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Proficient Optician Job Description


Opticians are trained to make glasses and contact lenses as prescribed by Ophthalmologists and Optometrists for patients who needs vision correction. Opticians gather information about the patient such as the level of activity, facial features or occupation and make recommendations about which type of frames or lenses will be best for a particular patient.


An Optician’s responsibility does not end in helping patients select eyeglasses. In cases where eyeglasses are manufactured on site, the optician will have to cut, grind, and/or tint the lenses; verify that the glasses have been made correctly; dispense and adjust the glasses to better fit the patient. They also spend time repairing broken glasses, and fix any issues a patient may have with their prescription. Opticians also keep records of patient orders and orders from doctors. They are also responsible for contact lens fitting; maintaining the office inventory; and teaching patients how to insert, remove, and clean their contact lenses. In some cases, they help the doctor with medical procedures.

Education and Training Requirements:

No particular educational background is required to be an Optician. A High school or GED diploma is usually the minimum requirement, although some employers require graduates of an associate degree. Alternatively, they may also complete an approved three-year on-the-job apprenticeship. High school students should take courses in physics, algebra, mechanical drawing, and geometry. Some states require opticians to be licensed.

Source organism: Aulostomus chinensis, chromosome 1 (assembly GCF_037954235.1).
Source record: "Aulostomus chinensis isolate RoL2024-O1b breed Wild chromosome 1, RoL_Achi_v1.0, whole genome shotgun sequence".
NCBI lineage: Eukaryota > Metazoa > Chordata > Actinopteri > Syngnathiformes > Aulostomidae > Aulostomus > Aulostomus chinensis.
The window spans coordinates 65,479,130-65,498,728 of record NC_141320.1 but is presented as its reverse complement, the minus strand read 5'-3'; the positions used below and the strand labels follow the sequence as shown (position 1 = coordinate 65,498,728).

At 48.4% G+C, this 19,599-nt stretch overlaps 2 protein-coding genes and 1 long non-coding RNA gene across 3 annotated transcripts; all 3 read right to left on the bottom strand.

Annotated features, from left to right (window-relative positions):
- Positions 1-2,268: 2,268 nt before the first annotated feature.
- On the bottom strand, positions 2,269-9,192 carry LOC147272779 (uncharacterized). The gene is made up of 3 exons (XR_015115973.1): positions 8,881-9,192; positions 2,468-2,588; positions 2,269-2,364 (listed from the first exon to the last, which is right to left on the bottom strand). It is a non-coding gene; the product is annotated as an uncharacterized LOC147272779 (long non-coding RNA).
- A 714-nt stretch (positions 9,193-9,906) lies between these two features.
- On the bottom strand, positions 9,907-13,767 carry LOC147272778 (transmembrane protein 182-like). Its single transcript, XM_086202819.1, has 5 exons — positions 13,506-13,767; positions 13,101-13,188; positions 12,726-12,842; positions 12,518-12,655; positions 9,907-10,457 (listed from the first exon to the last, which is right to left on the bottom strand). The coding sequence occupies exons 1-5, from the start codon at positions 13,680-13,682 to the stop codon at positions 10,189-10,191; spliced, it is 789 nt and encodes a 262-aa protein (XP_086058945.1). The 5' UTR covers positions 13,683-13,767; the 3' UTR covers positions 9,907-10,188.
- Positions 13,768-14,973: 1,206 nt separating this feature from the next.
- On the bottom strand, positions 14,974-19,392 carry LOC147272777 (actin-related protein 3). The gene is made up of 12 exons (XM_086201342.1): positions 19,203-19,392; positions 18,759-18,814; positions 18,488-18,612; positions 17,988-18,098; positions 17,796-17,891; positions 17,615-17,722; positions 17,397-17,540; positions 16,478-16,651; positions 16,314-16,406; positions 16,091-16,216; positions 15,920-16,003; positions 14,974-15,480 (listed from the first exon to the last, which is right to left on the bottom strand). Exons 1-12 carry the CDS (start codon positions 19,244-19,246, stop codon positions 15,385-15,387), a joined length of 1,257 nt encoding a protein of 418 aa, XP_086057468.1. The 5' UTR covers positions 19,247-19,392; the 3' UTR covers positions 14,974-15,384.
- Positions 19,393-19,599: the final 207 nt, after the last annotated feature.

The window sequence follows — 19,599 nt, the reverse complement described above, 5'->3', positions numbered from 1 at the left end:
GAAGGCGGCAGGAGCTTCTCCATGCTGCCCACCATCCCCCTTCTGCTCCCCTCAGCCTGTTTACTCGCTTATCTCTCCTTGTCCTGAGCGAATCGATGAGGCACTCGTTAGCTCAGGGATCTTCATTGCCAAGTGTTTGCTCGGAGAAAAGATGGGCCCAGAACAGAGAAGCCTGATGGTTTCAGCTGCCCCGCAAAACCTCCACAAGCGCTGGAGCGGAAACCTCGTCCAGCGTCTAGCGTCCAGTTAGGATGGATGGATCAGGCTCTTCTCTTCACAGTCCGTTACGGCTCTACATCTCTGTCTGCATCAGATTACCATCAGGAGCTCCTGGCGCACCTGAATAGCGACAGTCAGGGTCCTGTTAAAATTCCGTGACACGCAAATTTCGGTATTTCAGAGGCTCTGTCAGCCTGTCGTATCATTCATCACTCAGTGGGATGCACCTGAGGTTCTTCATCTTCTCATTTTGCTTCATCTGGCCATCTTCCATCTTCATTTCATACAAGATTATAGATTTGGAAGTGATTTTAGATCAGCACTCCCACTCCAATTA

Knowledge and Skills Requirements:

Opticians should be knowledgeable in operating all mechanical equipment needed in manufacturing eyeglasses. Good interpersonal skills are also necessary since they will be dealing with patients and clients. A keen attention to detail and manual dexterity would also prove to be valuable assets. In some cases, knowledge of basic accounting and computers may also be required.

Working Conditions:

Work is commonly indoors, mainly in medical offices and optical stores, during normal office hours. Those who work in retail stores may work evenings, weekends, and holidays. They spend a fair amount of time on their feet. Those who also manufacture lenses are also faced with the hazards of glass cutting, chemicals, and machinery. Most work 40 hours a week, although a few work longer hours.


Opticians typically receive an average of $31,000 per year. Average salaries can vary due to company, area, experience, and benefits. Benefits are usually determined by the industries that employs the Optician. Part-timers or those who work in small retail stores generally receive fewer benefits than those who work for large Optical chains, while those who are self-employed must provide their own.

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